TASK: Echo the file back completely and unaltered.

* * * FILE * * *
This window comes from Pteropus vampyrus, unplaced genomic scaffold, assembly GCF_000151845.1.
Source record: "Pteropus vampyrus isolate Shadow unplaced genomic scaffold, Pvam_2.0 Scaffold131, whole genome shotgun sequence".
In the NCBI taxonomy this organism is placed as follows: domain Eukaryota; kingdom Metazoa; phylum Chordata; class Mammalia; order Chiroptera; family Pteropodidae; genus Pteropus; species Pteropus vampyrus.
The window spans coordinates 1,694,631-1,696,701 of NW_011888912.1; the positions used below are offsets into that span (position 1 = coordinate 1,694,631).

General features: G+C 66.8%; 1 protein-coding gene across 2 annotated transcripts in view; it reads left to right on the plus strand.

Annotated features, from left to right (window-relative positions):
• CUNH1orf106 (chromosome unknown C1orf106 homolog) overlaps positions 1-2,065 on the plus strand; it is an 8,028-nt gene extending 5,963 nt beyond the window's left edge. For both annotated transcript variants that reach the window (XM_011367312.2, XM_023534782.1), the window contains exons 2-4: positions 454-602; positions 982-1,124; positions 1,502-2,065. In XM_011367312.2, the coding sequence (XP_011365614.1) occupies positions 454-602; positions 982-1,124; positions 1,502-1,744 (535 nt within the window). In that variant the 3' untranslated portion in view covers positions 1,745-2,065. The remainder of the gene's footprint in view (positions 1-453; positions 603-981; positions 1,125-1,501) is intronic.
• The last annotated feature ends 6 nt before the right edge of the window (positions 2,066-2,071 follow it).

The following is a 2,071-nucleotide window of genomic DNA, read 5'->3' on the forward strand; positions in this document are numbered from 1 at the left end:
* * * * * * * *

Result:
This window comes from Pteropus vampyrus, unplaced genomic scaffold, assembly GCF_000151845.1.
Source record: "Pteropus vampyrus isolate Shadow unplaced genomic scaffold, Pvam_2.0 Scaffold131, whole genome shotgun sequence".
In the NCBI taxonomy this organism is placed as follows: domain Eukaryota; kingdom Metazoa; phylum Chordata; class Mammalia; order Chiroptera; family Pteropodidae; genus Pteropus; species Pteropus vampyrus.
The window spans coordinates 1,694,631-1,696,701 of NW_011888912.1; the positions used below are offsets into that span (position 1 = coordinate 1,694,631).

General features: G+C 66.8%; 1 protein-coding gene across 2 annotated transcripts in view; it reads left to right on the plus strand.

Annotated features, from left to right (window-relative positions):
• CUNH1orf106 (chromosome unknown C1orf106 homolog) overlaps positions 1-2,065 on the plus strand; it is an 8,028-nt gene extending 5,963 nt beyond the window's left edge. For both annotated transcript variants that reach the window (XM_011367312.2, XM_023534782.1), the window contains exons 2-4: positions 454-602; positions 982-1,124; positions 1,502-2,065. In XM_011367312.2, the coding sequence (XP_011365614.1) occupies positions 454-602; positions 982-1,124; positions 1,502-1,744 (535 nt within the window). In that variant the 3' untranslated portion in view covers positions 1,745-2,065. The remainder of the gene's footprint in view (positions 1-453; positions 603-981; positions 1,125-1,501) is intronic.
• The last annotated feature ends 6 nt before the right edge of the window (positions 2,066-2,071 follow it).

The following is a 2,071-nucleotide window of genomic DNA, read 5'->3' on the forward strand; positions in this document are numbered from 1 at the left end: